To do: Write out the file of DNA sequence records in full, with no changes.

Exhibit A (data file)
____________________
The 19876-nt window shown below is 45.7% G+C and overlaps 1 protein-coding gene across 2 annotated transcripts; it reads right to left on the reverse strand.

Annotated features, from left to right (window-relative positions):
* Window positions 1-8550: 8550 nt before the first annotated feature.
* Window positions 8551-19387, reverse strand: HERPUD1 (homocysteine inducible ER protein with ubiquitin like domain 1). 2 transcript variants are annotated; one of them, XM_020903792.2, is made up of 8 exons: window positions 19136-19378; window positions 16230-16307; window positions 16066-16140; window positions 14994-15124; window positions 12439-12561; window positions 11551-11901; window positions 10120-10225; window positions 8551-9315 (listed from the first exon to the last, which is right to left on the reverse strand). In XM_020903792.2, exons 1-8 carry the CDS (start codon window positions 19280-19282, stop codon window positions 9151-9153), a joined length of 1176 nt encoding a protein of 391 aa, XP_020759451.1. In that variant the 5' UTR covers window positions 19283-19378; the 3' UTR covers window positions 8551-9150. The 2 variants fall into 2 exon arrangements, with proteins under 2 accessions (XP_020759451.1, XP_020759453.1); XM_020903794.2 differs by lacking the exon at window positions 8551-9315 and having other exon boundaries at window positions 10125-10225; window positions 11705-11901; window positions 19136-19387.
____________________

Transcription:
The 19876-nt window shown below is 45.7% G+C and overlaps 1 protein-coding gene across 2 annotated transcripts; it reads right to left on the reverse strand.

Annotated features, from left to right (window-relative positions):
* Window positions 1-8550: 8550 nt before the first annotated feature.
* Window positions 8551-19387, reverse strand: HERPUD1 (homocysteine inducible ER protein with ubiquitin like domain 1). 2 transcript variants are annotated; one of them, XM_020903792.2, is made up of 8 exons: window positions 19136-19378; window positions 16230-16307; window positions 16066-16140; window positions 14994-15124; window positions 12439-12561; window positions 11551-11901; window positions 10120-10225; window positions 8551-9315 (listed from the first exon to the last, which is right to left on the reverse strand). In XM_020903792.2, exons 1-8 carry the CDS (start codon window positions 19280-19282, stop codon window positions 9151-9153), a joined length of 1176 nt encoding a protein of 391 aa, XP_020759451.1. In that variant the 5' UTR covers window positions 19283-19378; the 3' UTR covers window positions 8551-9150. The 2 variants fall into 2 exon arrangements, with proteins under 2 accessions (XP_020759451.1, XP_020759453.1); XM_020903794.2 differs by lacking the exon at window positions 8551-9315 and having other exon boundaries at window positions 10125-10225; window positions 11705-11901; window positions 19136-19387.